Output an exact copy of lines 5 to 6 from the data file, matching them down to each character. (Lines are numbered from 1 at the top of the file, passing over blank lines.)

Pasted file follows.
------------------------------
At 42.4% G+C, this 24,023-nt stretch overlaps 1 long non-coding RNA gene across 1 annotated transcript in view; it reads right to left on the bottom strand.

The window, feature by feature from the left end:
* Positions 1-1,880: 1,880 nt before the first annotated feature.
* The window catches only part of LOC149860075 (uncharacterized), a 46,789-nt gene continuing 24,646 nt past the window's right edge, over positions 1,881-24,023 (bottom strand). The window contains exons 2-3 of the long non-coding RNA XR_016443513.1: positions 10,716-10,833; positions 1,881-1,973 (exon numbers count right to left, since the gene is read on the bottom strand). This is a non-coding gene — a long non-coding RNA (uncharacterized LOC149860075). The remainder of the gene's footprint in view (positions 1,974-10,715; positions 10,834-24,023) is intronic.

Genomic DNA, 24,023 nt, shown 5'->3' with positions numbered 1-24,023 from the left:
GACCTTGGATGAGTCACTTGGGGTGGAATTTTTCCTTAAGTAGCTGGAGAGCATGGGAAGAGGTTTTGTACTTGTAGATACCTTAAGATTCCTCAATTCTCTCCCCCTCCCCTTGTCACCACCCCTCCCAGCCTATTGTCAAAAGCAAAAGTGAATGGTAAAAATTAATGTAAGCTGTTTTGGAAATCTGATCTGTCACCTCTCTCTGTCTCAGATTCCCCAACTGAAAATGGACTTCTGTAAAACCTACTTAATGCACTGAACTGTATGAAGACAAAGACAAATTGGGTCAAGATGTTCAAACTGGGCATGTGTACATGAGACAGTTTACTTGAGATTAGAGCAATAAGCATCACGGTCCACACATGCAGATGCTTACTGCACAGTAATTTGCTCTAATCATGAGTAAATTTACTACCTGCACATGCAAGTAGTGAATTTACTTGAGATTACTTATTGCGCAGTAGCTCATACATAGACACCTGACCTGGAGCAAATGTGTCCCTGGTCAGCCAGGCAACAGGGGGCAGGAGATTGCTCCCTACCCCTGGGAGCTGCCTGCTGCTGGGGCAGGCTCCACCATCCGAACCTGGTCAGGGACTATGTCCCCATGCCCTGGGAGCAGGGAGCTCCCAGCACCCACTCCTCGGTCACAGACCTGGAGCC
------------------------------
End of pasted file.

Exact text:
Genomic DNA, 24,023 nt, shown 5'->3' with positions numbered 1-24,023 from the left:
GACCTTGGATGAGTCACTTGGGGTGGAATTTTTCCTTAAGTAGCTGGAGAGCATGGGAAGAGGTTTTGTACTTGTAGATACCTTAAGATTCCTCAATTCTCTCCCCCTCCCCTTGTCACCACCCCTCCCAGCCTATTGTCAAAAGCAAAAGTGAATGGTAAAAATTAATGTAAGCTGTTTTGGAAATCTGATCTGTCACCTCTCTCTGTCTCAGATTCCCCAACTGAAAATGGACTTCTGTAAAACCTACTTAATGCACTGAACTGTATGAAGACAAAGACAAATTGGGTCAAGATGTTCAAACTGGGCATGTGTACATGAGACAGTTTACTTGAGATTAGAGCAATAAGCATCACGGTCCACACATGCAGATGCTTACTGCACAGTAATTTGCTCTAATCATGAGTAAATTTACTACCTGCACATGCAAGTAGTGAATTTACTTGAGATTACTTATTGCGCAGTAGCTCATACATAGACACCTGACCTGGAGCAAATGTGTCCCTGGTCAGCCAGGCAACAGGGGGCAGGAGATTGCTCCCTACCCCTGGGAGCTGCCTGCTGCTGGGGCAGGCTCCACCATCCGAACCTGGTCAGGGACTATGTCCCCATGCCCTGGGAGCAGGGAGCTCCCAGCACCCACTCCTCGGTCACAGACCTGGAGCC